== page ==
In processed food containers, various techniques are used to keep food tasty and safe. Zoom in to learn about these techniques. In the Take a Peek section, for example, you can peer through the magnifying glass to study the can seaming process. See how the can’s body and end are sealed together without welding.
Comparative Illustrations! The past and present of packages
Packages for household goods function both as a container and as a tool. Please compare these packages from the past and the present. You will notice that their user-friendliness has improved dramatically, along with their evolution. Previous pesticide containers were unwieldy, making it difficult to target moving pests. Current containers allow the user to quickly and easily aim with one hand.
Containers and packaging incorporate smart ideas that make them easy to use. Use your own hands to examine the results of the developers’ ideas and research. One example is the easily detachable cap and bottle, which was developed in response to user feedback on how the cap was difficult to remove when separating rubbish.
The exhibits here feature environmental measures of containers. Creative ideas adopted in both the product and the manufacturing process are resulting in eco-friendly containers.
Ultra-lightweight returnable bottles
We have reduced necessary materials by making the glass thinner. However, the bottles also become more susceptible to breakage during the washing and reuse process. Coating the glass with resin makes it possible for the thinner bottles to be used repeatedly like conventional bottles.
Recyclable containers and packaging
This section displays the life cycle of various containers; what they are made of, and what they become after they’re recycled. The can exhibit, for example, includes actual iron ore, which is used to make steel cans, and bauxite, which is used to make aluminum cans. Innovative ideas that reduce the amount of water used and the CO2 emissions generated in the process were used to make the cans on display. The used cans are then turned into steel frames, car bodies, or new cans.
Visit the game section and learn about the importance of separating garbage. If separated properly, waste containers are valuable resources. Correctly separate the falling containers within the time limit. Can you clear the level without feeding the garbage monster? Give it a go!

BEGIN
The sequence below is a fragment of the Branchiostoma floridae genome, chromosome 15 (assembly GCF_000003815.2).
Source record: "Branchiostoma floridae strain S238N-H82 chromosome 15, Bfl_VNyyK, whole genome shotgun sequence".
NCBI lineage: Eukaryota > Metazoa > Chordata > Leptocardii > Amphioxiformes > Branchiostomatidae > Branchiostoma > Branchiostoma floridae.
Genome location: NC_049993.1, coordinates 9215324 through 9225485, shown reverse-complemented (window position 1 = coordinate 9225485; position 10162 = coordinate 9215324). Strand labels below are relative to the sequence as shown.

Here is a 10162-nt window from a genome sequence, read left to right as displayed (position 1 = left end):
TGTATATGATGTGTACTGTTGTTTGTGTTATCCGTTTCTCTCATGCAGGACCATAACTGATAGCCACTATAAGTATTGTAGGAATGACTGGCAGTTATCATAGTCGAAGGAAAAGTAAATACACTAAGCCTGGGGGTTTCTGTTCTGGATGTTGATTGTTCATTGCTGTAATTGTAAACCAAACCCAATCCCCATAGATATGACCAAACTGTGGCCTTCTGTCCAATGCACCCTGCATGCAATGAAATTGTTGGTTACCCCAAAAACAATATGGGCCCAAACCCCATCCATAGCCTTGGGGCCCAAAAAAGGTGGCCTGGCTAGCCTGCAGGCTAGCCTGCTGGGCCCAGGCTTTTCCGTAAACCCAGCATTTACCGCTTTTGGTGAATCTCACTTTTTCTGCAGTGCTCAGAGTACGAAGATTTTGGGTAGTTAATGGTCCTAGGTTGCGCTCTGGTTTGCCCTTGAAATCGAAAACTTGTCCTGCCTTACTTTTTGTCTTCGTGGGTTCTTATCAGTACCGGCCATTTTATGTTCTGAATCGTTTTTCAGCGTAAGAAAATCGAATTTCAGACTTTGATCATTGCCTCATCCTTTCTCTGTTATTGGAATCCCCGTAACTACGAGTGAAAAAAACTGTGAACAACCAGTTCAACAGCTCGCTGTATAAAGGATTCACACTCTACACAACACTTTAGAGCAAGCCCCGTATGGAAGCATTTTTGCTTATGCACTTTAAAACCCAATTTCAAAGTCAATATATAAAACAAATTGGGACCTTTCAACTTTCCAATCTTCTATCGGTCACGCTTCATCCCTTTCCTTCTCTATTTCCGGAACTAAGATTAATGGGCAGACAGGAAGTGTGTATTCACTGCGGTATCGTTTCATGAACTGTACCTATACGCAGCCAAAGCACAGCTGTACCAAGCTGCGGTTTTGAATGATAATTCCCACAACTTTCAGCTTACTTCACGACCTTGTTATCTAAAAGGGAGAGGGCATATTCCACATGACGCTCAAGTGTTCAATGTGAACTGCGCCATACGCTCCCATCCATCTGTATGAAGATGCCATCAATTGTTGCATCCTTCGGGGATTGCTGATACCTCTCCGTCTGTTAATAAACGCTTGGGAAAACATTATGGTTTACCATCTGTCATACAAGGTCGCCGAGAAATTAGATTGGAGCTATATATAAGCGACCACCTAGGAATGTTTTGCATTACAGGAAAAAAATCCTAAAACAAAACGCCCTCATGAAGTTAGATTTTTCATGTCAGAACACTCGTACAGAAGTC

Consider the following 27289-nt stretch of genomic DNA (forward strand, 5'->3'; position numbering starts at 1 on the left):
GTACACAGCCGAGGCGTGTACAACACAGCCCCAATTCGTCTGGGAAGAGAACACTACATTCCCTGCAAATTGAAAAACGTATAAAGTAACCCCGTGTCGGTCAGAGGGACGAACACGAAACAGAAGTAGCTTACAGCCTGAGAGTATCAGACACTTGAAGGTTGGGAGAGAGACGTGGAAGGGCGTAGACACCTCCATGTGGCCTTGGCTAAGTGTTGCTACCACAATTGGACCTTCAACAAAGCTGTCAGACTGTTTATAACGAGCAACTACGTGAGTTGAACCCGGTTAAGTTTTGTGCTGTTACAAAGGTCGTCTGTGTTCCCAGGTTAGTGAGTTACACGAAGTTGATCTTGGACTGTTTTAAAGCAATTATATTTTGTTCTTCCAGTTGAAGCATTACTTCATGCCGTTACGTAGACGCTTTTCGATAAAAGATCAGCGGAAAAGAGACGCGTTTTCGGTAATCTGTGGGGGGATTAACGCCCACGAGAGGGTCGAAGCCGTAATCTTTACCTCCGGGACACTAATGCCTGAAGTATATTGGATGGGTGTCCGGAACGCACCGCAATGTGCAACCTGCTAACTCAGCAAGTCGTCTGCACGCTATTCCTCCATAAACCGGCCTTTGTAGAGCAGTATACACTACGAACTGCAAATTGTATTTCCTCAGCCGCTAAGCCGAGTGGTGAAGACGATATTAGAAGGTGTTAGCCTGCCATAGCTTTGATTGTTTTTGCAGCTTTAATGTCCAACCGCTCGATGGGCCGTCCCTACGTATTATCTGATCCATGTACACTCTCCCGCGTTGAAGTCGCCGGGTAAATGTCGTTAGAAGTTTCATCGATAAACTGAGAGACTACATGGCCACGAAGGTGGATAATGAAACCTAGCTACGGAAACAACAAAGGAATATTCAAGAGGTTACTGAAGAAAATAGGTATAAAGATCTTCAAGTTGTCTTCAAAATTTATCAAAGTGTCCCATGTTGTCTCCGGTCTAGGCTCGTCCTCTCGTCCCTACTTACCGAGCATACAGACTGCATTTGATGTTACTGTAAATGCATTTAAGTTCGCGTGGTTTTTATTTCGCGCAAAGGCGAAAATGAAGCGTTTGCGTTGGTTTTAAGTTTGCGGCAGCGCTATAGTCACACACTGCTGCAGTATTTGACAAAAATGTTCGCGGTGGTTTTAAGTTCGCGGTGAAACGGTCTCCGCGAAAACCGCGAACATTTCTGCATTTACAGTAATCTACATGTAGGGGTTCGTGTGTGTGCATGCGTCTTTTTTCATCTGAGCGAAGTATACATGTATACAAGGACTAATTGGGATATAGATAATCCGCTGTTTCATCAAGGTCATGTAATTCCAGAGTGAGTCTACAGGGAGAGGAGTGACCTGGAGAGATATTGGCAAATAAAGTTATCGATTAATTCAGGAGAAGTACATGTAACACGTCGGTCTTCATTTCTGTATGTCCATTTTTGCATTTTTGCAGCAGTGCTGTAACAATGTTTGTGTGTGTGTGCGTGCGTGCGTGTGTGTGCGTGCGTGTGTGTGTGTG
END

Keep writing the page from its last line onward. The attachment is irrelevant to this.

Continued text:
Packages that are made, used, sorted, collected, and then recycled to new products. Do you know how the packages are produced, distributed and recycled, while preserving limited resources? Let’s have a look at the world of packaging recycling.
The videos feature the package manufacturing process. Choose one of the following options; Cans, PET bottles, Caps, Glass bottles and Paper cups, and tap the screen. The dynamic sounds and images will draw you into the center of the manufacturing scene.
Transport and delivery
The manufactured containers are transported to factories to be filled. The screen shows the process of filling PET bottles with beverages. Tap on the screen to proceed to the next scene. Once the bottles have been filled, they’re delivered to stores and made available to consumers.
Collection and…production again
The used packages are sorted, collected, and recycled or used in many new ways. Proper sorting turns used packages into resources.
This section features the evolution of can labels. Labels used to be printed on paper and wrapped around the can, but the predominant method today is to print directly on the can.
Label collection screen
Touch the panel, and you can see some of the most distinctive labels from the Meiji Era to now. During the time when cans were mainly for export, the cans’ paper labels featured women with traditional Japanese hairstyles and Mt. Fuji to advertise their origins. Each label captures the Japan of the day.
Paper labels for cans
Take a look at paper labels from past eras. Before the introduction of photo printing technology, effort was placed into making the designs and colors as appealing as possible.
Printing on cans
Cans that were printed on directly, and the printing plates that were used, are exhibited here. These cans feature seven colors, requiring seven different plates. A video of the production process can be viewed in 05 Recycling Packaging section.
Dream cards are available on the museum logo-shaped table. Write your container ideas or dream container description on a card and place it in the box. Some of the cards will be posted on the wall-mounted Dream Board for visitors to see.
Tap test experience
Visitors can try their hand at the daken (tap test) inspection method. Only one of the cans lined on the table contains water. Tap the cans with the tap test rod and guess which one it is. The key is to hit the same spot on each can with the same amount of force. Machines are currently used for inspection, but this used to be how defective cans were detected. Although the cans contained the same quantity, the difference in sound made it possible to discern between good and defective cans.
Online Tour of the Exhibition
The staff gives explanations of the exhibits on video. You will experience a feeling of visiting the museum site.